Annette: I’ve always gravitated towards creating community. It’s something that I seem to do naturally. My parents tell me that when I was a toddler, they would drop me at this daycare center. I knew everybody’s names and I knew whose water bottle belonged to whom. It shows that there’s an instinct to serve and there is interest in people. I’m very much ambivert, I’m an extrovert when required but I’m much more of an introvert. At the same time, there’s some interest in people. That is a big part of creating your own kind of artistic platform.
Dr. Chandra: Tell us more about your first venture.
Annette: When I was in high school and in college, I noticed that the primary way for young musicians in New Delhi to meet each other was at competitive events. That was just exciting because I was getting to meet all sorts of people from my age group who were interested in the same thing. But there was also a lot of hostility not from my side, but I noticed that this was happening with our so-called competing or rival groups. I never understood that hostility because I feel like it’s alien to music making, it’s alien to the creation of art.
Soon after graduating from college, I felt there was a need among the artists, to have a space, and the space didn’t exist, so why not create it? We called all the musicians that we knew in Delhi. 60 people showed up and we tried a song together. It was just love at first sound. We kept meeting and eventually decided to call it Artistes Unlimited. The idea was, to have this platform for musicians of all ages to come together and create the highest quality of music without competitiveness, and hostility, which is, what the foundation of our creativity should be.
At that time, there was not much choral or A Cappella music being performed or available for consumption in society. We thought let’s educate our audience and help to change the mindset about art careers and help our society understand that arts are a viable and fulfilling way of life.
Dr. Chandra: I would like you to now talk about how you entered Berklee College of Music as a faculty, and at point, you decided to launch the Berklee Indian Ensemble.
Annette: While I was doing Artistes Unlimited, I got really burnt out. I didn’t quite understand the art of delegation. As much as I had learned, I was really overwhelmed and very tired because I was handling not only the arranging and composing and auditioning and production and direction, but I was also handling the taxes and the accounting, the copyright, and tour management, you name it.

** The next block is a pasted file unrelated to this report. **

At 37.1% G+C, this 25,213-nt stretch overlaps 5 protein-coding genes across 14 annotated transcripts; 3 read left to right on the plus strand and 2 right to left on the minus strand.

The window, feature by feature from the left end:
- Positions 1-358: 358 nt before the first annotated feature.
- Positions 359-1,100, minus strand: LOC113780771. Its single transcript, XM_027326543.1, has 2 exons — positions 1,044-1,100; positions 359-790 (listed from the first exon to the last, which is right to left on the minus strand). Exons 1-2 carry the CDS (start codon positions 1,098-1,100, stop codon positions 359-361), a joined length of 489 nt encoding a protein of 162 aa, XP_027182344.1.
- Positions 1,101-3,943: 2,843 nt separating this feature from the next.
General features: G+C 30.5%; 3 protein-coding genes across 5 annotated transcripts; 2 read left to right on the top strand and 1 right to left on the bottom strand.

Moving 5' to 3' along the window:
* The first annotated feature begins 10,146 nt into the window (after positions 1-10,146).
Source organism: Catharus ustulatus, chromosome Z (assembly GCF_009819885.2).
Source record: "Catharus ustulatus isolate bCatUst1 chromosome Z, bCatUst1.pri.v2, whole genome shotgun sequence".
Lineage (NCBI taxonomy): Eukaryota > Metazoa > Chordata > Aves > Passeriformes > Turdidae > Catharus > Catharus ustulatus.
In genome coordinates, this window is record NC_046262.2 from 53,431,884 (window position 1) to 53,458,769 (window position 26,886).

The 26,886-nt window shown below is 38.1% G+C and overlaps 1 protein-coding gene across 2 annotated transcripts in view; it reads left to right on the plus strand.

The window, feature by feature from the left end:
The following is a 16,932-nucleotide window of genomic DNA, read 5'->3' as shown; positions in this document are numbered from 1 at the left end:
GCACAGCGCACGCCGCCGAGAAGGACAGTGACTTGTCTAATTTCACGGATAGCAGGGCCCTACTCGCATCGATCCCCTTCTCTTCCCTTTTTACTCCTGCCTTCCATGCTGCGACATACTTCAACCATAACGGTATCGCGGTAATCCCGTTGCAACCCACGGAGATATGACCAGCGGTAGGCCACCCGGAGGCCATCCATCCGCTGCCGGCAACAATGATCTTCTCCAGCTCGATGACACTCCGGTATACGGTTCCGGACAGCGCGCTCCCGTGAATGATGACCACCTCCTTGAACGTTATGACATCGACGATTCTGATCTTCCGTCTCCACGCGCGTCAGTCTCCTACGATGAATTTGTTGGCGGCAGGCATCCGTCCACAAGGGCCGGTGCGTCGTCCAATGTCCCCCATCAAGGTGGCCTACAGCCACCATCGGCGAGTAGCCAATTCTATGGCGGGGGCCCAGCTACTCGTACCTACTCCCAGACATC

I’d heard about Berklee, but my parents were very skeptical. They were not excited about me trying to do that. It took me two years to get them to say yes. I went to Berklee with the intention of, studying for a few semesters. I ended up staying for several years.
I continued to run Artistes Unlimited remotely and would go back and forth, but eventually felt like, I’m here to stay for a couple of years. I got an invitation to join the faculty. I decided that as long as I keep performing and composing, I would give it a shot.
I later found out that I was the first Indian musician to join. They said if I could start anything new that didn’t exist, what would I like to do? I felt that we needed a performing ensemble that was exploring Indian music in all its diverse forms that would be artistically porous, that would have collaboration and intentionality, and similar core values of Artistes Unlimited at the center of it all. That started in 2011. The institute that grew out of it is called Berklee India Exchange.
Dr. Chandra: What is your feeling at this point, after all these long years?
Annette: We just got nominated for a Grammy, and we are very excited about our debut album. In fact, I’m leaving tonight to go to Boston, and then I have a bunch of travel, and I’ll only come back after the Grammy.
The feeling is of gratitude for ideas, gratitude for a fantastic team, and gratitude for, the possibilities that open up when you are not afraid to think outside the box and go for it.
This has taken a lot of people, and I’ve brought many of the life lessons from the Artistes Unlimited experience to the Berklee India Ensemble journey. I have tried to practice as much delegation and as much as I can, it takes time to be hands-off as a leader and as a Director, but it’s worth it.
It’s amazing to have a great team to work with and to learn from. The primary feeling is gratitude and anticipation and excitement. We have so many new dreams. Every few weeks we have a new idea- what if we do this? And why not? Why not try this? Excited about the future.
Dr. Chandra: Would you like to talk about your other areas of interest apart from music?